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Embraced Yet Forbidden, Staff Sergeant Comes Out As Transgender
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Embraced Yet Forbidden, Staff Sergeant Comes Out As Transgender

National Security

Embraced Yet Forbidden, Staff Sergeant Comes Out As Transgender

Embraced Yet Forbidden, Staff Sergeant Comes Out As Transgender
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Staff Sgt. Patricia King, who has been in the Army for 16 years, says she decided to start her gender transition in January. i

Staff Sgt. Patricia King, who has been in the Army for 16 years, says she decided to start her gender transition in January. Christian Murdock/Colorado Springs Gazette hide caption

toggle caption Christian Murdock/Colorado Springs Gazette
Staff Sgt. Patricia King, who has been in the Army for 16 years, says she decided to start her gender transition in January.

Staff Sgt. Patricia King, who has been in the Army for 16 years, says she decided to start her gender transition in January.

Christian Murdock/Colorado Springs Gazette

By serving in the Army, Staff Sgt. Patricia King is breaking the rules.

King enlisted 1999 under her birth name, Peter. At the beginning of this year, King — a decorated soldier with three deployments to Afghanistan under her belt — started her gender transition.

While gays and lesbians have been allowed to openly serve since 2011, service members are still prohibited from being openly transgender. The policy has been drawing criticism and motivating action from service members and lawmakers.

For her part, King has been vocal about her own experience, through her blog and in a profile by the Colorado Springs Gazette this month. King sat down with NPR's Arun Rath to discuss what it was like to come out as transgender in the Army and what it means to be part of a military force that officially she's not allowed to serve.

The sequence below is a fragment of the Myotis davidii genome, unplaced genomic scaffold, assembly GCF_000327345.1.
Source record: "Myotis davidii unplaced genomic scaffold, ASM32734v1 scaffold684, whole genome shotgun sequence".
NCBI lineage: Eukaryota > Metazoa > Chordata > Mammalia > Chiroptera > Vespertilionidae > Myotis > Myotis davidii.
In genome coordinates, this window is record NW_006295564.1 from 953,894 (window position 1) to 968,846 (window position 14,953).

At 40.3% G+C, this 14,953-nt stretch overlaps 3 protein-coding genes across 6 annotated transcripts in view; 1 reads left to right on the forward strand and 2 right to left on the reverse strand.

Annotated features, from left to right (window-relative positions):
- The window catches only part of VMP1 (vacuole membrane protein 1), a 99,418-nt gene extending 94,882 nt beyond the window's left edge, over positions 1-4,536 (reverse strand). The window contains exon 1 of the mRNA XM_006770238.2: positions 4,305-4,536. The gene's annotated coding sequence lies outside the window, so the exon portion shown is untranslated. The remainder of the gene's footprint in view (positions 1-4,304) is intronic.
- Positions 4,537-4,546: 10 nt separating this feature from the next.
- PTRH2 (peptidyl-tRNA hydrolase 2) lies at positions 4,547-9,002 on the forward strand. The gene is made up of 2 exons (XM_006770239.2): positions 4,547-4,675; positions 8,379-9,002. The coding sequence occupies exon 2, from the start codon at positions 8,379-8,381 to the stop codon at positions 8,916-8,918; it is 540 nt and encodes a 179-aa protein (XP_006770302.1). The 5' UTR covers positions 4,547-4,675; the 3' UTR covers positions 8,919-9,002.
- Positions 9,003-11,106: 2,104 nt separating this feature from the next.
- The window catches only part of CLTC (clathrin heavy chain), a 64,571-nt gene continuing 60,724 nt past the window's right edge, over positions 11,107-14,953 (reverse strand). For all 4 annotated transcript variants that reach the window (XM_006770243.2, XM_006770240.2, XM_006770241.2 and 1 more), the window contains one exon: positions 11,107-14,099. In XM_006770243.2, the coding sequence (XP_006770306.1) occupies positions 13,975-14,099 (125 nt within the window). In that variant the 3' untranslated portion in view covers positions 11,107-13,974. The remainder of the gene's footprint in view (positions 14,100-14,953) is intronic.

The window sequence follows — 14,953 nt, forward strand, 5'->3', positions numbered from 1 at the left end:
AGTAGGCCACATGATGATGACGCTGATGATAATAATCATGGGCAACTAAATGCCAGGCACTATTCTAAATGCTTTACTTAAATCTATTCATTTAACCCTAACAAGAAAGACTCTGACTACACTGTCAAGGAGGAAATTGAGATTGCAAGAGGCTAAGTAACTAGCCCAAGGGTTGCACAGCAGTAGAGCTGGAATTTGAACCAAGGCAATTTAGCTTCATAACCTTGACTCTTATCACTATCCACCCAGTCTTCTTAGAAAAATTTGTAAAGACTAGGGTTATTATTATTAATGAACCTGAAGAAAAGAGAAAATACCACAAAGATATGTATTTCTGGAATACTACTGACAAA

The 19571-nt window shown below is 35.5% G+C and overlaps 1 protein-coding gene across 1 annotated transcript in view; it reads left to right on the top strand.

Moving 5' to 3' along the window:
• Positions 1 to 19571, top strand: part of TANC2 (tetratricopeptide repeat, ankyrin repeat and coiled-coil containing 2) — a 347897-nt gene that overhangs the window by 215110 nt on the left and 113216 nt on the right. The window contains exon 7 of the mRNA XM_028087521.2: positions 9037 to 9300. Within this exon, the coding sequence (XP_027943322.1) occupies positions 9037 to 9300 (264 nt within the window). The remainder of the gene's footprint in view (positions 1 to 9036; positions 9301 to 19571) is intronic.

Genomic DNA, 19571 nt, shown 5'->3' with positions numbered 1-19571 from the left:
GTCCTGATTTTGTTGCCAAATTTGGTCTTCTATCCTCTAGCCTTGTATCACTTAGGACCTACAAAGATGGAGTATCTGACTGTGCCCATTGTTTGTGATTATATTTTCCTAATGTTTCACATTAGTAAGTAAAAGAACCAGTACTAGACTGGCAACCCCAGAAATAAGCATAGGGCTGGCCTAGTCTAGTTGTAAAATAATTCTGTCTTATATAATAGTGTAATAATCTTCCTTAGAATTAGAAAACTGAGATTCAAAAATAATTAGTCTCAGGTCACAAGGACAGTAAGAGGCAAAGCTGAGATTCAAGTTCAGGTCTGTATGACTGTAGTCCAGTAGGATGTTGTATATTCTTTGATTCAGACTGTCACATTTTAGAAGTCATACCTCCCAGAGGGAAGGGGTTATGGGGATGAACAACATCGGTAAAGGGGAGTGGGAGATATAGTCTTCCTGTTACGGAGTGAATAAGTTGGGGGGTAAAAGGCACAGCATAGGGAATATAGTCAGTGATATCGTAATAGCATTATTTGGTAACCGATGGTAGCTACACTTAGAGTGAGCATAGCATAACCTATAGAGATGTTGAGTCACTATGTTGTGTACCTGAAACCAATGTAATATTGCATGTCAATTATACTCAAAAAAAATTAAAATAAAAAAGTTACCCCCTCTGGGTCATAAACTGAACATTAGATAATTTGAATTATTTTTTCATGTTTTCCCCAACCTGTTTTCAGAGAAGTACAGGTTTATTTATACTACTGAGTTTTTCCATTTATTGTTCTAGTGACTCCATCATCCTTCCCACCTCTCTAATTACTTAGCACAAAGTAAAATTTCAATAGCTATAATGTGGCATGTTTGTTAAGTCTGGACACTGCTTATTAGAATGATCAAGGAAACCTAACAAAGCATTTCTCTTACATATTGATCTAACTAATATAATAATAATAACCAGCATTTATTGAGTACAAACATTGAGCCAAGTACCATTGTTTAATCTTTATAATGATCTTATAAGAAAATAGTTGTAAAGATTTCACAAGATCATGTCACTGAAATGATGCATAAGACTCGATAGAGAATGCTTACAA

Interview Highlights

On the decision to start her gender transition

I can actually tell you the day. It was Jan. 3, 2015. In December 2014, I started to feel really strongly like transition was something that I wanted. And so I put a lot of thought and a lot of prayer into it, and on Jan. 3, that was the day that I came out to my parents and ultimately decided I was going to transition. ...

Actually, it was about the same as jumping out of an airplane. Because you stand at the door and you have to make that first step, but once you've made it, you can't go back in.

On the Pentagon's current policy regarding transgender soldiers — and whether she's in violation of it

The current policy still states that you are not allowed to be openly transgender in the Army. And they find it to be a medical discharge and an administrative discharge at the same time. It's a little bit complicated. But what they've done recently is they've elevated the discharge authority to the highest levels of the Army. ...

They haven't rewritten the policy. So anybody who is transgender, whether they're open or closeted about it, is technically not allowed to be in the military. And we're simply waiting for that policy to be rewritten.

On coming out as transgender in the military

My support system at work has been absolutely amazing. You start by telling people that you are reasonably sure are going to be accepting, and from there you move to the people that you question. And after that, you just kind of come out, and you just accept that you have a big enough support network that I can be myself. I've been embraced by commanders who've said, "We support you and we're proud of you, and we want you to be who you are. Unfortunately the rules say this." ...

On whether her feelings about the Army have changed

Absolutely not. I have always been incredibly proud of my service to my country, and I love serving in the Army. I'll stay as long as they'll have me. The difference is that now I'm equally proud of who I am.

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